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What is the Difference Between Mules and Clogs Shoes?

Tricia Christensen
Updated May 21, 2024
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The difference between mules and clogs can be significant or insignificant depending upon who is defining them. Throw in the third term, slides, and people may spend some time wondering why they just can’t all be called shoes. Yet looking at any shoe store online, most shoppers will find these shoes classed together, while slides may be classified elsewhere.

The typical clog may be thought of as a closed toed wooden (or other) bottom shoe with a heel no more than a couple of inches high. These shoes are backless, unless they are clog boots, which may be mid-thigh length and have wooden soles. Various countries have different names for them, including the French sabot, which dates to approximately the 18th century.

At around the same time, the French also developed shoes that are now often referred to as mules, and these represent a difference between mules and clogs. Instead of the sturdy wooden heel, these typically had a high heel, and may have been modeled on a much earlier shoe worn by Roman senators. These were called calceus mulleus, and the name may have been shortened to mules by English speakers. Hence the primary difference between mules and clogs in early days was that clogs were likely to be worn by working people, and mules were fancier and favored by the aristocracy. Ultimately, mules become more associated as common dresswear among prostitutes, and it would take several centuries to rescue their reputation.

The main distinction between mules and clogs (dressy and workmanlike) may still exist in some parts of the world. Yet other people simply use the names interchangeably, and things like heel height or degree of dressiness are given little consideration. Still a closed-toe shoe that has fancier heel is more likely to be called a mule.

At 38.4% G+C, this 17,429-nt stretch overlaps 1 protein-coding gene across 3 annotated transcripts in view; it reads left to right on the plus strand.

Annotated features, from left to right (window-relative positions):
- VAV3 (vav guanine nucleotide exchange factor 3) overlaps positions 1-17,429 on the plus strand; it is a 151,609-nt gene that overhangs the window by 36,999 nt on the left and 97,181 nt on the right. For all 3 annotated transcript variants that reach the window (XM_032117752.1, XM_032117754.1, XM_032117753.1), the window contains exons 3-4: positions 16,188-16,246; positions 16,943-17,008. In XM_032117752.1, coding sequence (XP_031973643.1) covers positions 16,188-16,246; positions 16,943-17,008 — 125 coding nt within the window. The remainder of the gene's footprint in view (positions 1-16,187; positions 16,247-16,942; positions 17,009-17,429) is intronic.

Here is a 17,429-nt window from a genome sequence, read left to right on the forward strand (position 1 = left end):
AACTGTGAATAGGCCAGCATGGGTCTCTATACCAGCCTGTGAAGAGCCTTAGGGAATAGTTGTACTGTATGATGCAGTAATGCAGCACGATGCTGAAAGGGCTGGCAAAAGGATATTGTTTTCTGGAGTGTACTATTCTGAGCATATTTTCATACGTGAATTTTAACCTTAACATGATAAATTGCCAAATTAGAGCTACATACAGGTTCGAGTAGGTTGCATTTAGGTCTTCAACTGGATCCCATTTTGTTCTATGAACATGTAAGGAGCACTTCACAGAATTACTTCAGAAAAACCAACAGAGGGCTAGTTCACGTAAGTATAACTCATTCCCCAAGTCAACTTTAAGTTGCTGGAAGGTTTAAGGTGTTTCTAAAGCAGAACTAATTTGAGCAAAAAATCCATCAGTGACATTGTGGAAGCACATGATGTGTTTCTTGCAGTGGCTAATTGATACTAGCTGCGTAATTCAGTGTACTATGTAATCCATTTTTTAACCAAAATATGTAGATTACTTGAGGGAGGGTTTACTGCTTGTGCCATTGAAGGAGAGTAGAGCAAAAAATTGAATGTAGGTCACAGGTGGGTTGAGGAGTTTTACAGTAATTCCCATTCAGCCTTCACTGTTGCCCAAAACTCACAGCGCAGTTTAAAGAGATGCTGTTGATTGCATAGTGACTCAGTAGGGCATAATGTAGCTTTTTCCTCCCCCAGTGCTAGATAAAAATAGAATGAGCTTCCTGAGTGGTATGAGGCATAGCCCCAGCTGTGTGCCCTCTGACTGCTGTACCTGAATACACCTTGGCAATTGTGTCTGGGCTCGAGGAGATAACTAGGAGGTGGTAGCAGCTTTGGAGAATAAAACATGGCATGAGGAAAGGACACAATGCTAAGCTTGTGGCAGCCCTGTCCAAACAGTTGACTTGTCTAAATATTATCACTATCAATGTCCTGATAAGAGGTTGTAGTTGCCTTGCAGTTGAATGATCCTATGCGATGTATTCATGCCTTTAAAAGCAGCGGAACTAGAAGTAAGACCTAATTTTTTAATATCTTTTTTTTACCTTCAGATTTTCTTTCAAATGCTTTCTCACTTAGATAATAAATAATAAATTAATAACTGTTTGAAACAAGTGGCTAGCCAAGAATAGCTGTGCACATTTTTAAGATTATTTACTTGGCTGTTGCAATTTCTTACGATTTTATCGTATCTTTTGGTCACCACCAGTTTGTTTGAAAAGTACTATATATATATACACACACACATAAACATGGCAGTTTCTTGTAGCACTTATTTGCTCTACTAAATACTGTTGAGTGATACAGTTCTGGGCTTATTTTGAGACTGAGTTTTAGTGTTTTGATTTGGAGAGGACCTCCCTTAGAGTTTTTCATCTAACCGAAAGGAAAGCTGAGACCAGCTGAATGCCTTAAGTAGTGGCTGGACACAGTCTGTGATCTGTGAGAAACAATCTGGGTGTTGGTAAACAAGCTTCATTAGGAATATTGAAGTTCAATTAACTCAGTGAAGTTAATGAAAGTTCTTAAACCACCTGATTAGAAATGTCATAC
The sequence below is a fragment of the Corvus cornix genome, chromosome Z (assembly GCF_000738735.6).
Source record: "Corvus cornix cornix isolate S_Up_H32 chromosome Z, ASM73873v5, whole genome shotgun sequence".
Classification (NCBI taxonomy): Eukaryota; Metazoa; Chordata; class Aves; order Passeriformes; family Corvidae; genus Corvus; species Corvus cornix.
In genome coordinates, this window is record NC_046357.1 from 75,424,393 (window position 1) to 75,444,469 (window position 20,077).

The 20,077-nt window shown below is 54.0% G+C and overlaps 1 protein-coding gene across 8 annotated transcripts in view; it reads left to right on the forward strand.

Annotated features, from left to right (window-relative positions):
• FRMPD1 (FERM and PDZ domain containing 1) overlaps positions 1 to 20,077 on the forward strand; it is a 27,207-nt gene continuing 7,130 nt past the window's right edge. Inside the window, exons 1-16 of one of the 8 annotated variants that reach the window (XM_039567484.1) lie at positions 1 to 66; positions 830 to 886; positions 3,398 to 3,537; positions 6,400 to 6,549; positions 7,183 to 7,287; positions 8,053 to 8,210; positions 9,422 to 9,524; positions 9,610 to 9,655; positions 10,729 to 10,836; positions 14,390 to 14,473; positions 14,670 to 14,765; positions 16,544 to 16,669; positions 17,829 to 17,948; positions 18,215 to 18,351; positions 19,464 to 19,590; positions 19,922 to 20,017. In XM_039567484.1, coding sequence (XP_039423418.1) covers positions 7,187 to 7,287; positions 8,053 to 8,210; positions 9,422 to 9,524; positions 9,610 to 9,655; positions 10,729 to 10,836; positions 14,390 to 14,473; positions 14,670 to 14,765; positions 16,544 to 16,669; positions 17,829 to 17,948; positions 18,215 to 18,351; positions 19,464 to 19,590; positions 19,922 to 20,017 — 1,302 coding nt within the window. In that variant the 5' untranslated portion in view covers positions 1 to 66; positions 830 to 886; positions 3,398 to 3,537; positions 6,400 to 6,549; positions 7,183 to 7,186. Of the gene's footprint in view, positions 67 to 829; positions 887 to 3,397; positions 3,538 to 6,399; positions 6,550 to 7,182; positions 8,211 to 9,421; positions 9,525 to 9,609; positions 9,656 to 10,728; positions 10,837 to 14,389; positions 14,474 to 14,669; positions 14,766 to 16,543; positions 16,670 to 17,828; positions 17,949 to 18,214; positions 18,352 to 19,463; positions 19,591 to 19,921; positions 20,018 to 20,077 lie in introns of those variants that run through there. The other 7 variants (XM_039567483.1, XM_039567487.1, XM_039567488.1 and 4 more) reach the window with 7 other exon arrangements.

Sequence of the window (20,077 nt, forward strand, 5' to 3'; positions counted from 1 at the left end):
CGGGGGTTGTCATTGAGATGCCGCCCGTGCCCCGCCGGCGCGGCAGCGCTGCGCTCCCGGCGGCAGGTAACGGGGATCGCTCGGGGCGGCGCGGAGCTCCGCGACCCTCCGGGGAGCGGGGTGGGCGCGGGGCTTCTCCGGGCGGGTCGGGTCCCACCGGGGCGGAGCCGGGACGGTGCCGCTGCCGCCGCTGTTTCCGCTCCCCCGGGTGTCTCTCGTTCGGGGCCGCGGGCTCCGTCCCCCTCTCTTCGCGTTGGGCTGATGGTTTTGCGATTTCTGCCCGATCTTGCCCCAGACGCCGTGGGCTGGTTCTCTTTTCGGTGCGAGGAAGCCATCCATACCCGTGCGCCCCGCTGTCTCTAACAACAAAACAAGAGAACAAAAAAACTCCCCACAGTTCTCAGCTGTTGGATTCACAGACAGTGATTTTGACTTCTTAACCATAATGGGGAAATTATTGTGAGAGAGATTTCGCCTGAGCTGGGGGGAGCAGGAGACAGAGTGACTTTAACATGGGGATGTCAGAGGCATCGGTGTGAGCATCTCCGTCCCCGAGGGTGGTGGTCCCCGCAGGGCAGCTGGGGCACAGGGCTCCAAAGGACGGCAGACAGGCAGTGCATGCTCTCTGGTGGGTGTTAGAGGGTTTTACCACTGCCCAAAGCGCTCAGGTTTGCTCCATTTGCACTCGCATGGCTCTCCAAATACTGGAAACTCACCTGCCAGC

These definitions of mules and clogs wouldn’t be complete without considering shoes called slides. Sometimes people incorrectly define mules as backless shoes that can feature an open toe. Actually, this description is more appropriately attributed to slides. Slides generally have open toes, and can be either dressy or simple depending upon design. To confuse matters though, sometimes either mules or clogs are called slides because the foot slides in, and no consideration is given to whether the toe is opened or closed.

In lieu of a true definition, it’s best to just view these shoes as ones that come in a variety of styles. Backless shoes can have distinct advantages, since they are so easy to put on. They also have some disadvantages, including the fact that an unsecured back may occasionally slip or not provide enough stability for walking long distances.

BeautyAnswered is dedicated to providing accurate and trustworthy information. We carefully select reputable sources and employ a rigorous fact-checking process to maintain the highest standards. To learn more about our commitment to accuracy, read our editorial process.
Tricia Christensen
By Tricia Christensen